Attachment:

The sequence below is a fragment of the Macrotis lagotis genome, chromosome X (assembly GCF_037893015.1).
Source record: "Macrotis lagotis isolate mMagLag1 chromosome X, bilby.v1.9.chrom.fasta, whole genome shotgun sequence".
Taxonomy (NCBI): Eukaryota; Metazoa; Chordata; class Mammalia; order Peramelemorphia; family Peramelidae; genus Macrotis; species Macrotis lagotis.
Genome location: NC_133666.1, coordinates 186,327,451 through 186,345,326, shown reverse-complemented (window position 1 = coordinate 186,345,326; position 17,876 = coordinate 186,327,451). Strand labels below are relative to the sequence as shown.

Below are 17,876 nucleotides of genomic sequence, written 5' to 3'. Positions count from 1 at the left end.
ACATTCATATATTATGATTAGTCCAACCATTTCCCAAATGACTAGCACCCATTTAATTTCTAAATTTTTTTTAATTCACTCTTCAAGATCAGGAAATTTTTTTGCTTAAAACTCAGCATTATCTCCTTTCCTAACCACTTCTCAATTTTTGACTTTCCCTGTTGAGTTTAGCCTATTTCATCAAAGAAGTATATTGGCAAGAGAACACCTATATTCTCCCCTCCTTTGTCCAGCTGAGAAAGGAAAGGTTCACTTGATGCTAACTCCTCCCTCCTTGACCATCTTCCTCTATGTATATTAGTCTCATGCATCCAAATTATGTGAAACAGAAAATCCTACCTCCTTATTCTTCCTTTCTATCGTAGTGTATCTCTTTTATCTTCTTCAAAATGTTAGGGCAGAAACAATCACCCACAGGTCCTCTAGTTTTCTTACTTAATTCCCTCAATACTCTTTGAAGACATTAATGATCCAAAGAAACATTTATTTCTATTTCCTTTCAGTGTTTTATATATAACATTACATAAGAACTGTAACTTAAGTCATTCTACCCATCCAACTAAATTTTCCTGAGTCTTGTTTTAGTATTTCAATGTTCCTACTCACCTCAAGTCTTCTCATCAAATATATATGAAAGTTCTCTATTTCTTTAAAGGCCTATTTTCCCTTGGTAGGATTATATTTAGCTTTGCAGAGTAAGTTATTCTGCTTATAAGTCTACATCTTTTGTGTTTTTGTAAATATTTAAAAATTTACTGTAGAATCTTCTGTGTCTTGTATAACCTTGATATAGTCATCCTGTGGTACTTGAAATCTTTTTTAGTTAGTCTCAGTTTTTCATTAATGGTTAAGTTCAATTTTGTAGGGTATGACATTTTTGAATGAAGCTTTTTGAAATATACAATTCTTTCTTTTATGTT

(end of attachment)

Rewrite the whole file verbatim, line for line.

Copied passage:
The sequence below is a fragment of the Macrotis lagotis genome, chromosome X (assembly GCF_037893015.1).
Source record: "Macrotis lagotis isolate mMagLag1 chromosome X, bilby.v1.9.chrom.fasta, whole genome shotgun sequence".
Taxonomy (NCBI): Eukaryota; Metazoa; Chordata; class Mammalia; order Peramelemorphia; family Peramelidae; genus Macrotis; species Macrotis lagotis.
Genome location: NC_133666.1, coordinates 186,327,451 through 186,345,326, shown reverse-complemented (window position 1 = coordinate 186,345,326; position 17,876 = coordinate 186,327,451). Strand labels below are relative to the sequence as shown.

Below are 17,876 nucleotides of genomic sequence, written 5' to 3'. Positions count from 1 at the left end.
ACATTCATATATTATGATTAGTCCAACCATTTCCCAAATGACTAGCACCCATTTAATTTCTAAATTTTTTTTAATTCACTCTTCAAGATCAGGAAATTTTTTTGCTTAAAACTCAGCATTATCTCCTTTCCTAACCACTTCTCAATTTTTGACTTTCCCTGTTGAGTTTAGCCTATTTCATCAAAGAAGTATATTGGCAAGAGAACACCTATATTCTCCCCTCCTTTGTCCAGCTGAGAAAGGAAAGGTTCACTTGATGCTAACTCCTCCCTCCTTGACCATCTTCCTCTATGTATATTAGTCTCATGCATCCAAATTATGTGAAACAGAAAATCCTACCTCCTTATTCTTCCTTTCTATCGTAGTGTATCTCTTTTATCTTCTTCAAAATGTTAGGGCAGAAACAATCACCCACAGGTCCTCTAGTTTTCTTACTTAATTCCCTCAATACTCTTTGAAGACATTAATGATCCAAAGAAACATTTATTTCTATTTCCTTTCAGTGTTTTATATATAACATTACATAAGAACTGTAACTTAAGTCATTCTACCCATCCAACTAAATTTTCCTGAGTCTTGTTTTAGTATTTCAATGTTCCTACTCACCTCAAGTCTTCTCATCAAATATATATGAAAGTTCTCTATTTCTTTAAAGGCCTATTTTCCCTTGGTAGGATTATATTTAGCTTTGCAGAGTAAGTTATTCTGCTTATAAGTCTACATCTTTTGTGTTTTTGTAAATATTTAAAAATTTACTGTAGAATCTTCTGTGTCTTGTATAACCTTGATATAGTCATCCTGTGGTACTTGAAATCTTTTTTAGTTAGTCTCAGTTTTTCATTAATGGTTAAGTTCAATTTTGTAGGGTATGACATTTTTGAATGAAGCTTTTTGAAATATACAATTCTTTCTTTTATGTT